There is very little in the way of direct evidence that Bruce Ismay interfered with the navigation and operations of the Titanic, but any such interferance need not be direct or even all that overt. *Legally,* the only one with the final say on anything on board a ship at sea was the commander of the vessel. At best, the owner or a representative could only make "suggestions." The practical reality is that a commander could ignor any such "suggestions" but would do so at his own risk. Make a habit of it and he would pull in one day to be met by some bloke on the pier who would say, "Hallo Captain Sacked, I'm Captain NewHire...your replacement."
 
Jun 12, 2004
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>>Whether merchent or military, we tend to regard CEO's, congresscritters, ministers, chairmens of the board and the like as unwanted debris best left on the pier.<<

I have a feeling that all these vermin would no doubt disagree with you, and, based on what you said:

>>>The practical reality is that a commander could ignor any such "suggestions" but would do so at his own risk. Make a habit of it and he would pull in one day to be met by some bloke on the pier who would say, "Hallo Captain Sacked, I'm Captain NewHire...your replacement."<<<

The administrative stick-up-the-arses would, unfortunately, have the last word.

This kind of breed is a good argument for destroying the world.
 
Dec 2, 2000
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>>I have a feeling that all these vermin would no doubt disagree with you, and, based on what you said:<<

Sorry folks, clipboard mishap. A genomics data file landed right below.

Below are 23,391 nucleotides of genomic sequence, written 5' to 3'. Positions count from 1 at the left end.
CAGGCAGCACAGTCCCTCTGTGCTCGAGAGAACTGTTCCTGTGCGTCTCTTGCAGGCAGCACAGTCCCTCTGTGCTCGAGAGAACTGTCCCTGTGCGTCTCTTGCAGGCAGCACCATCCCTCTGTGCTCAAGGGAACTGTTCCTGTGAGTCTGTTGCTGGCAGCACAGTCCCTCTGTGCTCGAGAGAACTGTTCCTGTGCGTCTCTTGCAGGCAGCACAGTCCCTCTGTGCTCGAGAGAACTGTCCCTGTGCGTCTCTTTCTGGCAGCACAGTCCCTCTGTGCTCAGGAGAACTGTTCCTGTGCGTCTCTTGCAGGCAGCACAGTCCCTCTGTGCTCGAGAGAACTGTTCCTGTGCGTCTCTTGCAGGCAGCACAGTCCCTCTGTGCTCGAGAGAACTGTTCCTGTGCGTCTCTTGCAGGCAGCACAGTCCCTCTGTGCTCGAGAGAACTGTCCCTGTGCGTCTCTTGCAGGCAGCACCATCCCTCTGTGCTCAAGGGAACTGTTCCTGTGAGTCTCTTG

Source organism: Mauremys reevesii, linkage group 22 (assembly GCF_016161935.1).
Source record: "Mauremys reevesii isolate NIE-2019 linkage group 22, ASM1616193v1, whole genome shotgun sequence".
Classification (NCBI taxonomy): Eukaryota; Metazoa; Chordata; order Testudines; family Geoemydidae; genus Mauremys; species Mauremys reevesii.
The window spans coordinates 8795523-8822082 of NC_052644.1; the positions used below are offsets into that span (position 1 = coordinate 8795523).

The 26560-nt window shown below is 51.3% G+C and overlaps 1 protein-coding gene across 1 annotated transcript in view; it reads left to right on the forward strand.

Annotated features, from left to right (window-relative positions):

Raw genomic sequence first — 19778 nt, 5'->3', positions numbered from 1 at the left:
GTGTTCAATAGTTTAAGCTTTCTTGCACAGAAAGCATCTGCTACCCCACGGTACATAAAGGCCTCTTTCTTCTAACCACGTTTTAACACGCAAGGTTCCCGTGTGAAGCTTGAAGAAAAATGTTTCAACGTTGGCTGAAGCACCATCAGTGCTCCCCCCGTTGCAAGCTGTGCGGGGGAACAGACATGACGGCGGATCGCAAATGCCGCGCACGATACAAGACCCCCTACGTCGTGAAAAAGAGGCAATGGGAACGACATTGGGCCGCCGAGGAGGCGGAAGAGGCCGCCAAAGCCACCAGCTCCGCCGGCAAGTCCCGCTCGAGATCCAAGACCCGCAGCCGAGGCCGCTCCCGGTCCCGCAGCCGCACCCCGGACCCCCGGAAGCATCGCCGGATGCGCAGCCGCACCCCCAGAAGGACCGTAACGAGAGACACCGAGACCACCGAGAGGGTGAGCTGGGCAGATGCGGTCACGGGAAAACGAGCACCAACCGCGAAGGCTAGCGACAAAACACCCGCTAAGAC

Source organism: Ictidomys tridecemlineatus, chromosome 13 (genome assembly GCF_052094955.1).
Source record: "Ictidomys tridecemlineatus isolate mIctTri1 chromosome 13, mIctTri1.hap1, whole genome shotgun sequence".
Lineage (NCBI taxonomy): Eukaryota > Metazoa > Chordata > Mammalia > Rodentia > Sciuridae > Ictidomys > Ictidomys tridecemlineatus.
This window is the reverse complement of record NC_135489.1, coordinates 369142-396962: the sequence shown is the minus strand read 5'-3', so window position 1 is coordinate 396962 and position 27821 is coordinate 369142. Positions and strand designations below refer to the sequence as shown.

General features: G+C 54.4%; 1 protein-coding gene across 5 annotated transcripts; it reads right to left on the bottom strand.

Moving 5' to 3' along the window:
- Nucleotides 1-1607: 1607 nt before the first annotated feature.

"Vermin" is too kind a word and an insult to Vermin everywhere.

Cordially,
The Vermin.
wink.gif


>>This kind of breed is a good argument for destroying the world.<<

Somebody ring up Darth Vader. Rumour has it he has a planet buster available.
evil.gif
 
Feb 24, 2004
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My own experience is that, the higher up the corporate hierarchy you are, the less critical your presence is to the efficient, day-to-day running of your operation. The more hands-on you are, the more likely it is things will get fouled up fast.

Roy
 

Noel F. Jones

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May 14, 2002
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I would conjecture that Andrews was consulted largely because he was there to be consulted in a confirmatory capacity.

Otherwise, once it became apparent that the vessel's floodable length had been exceeded, just about anybody who was aware of that parameter - certainly any deck or senior engineer officer - would have known she was doomed.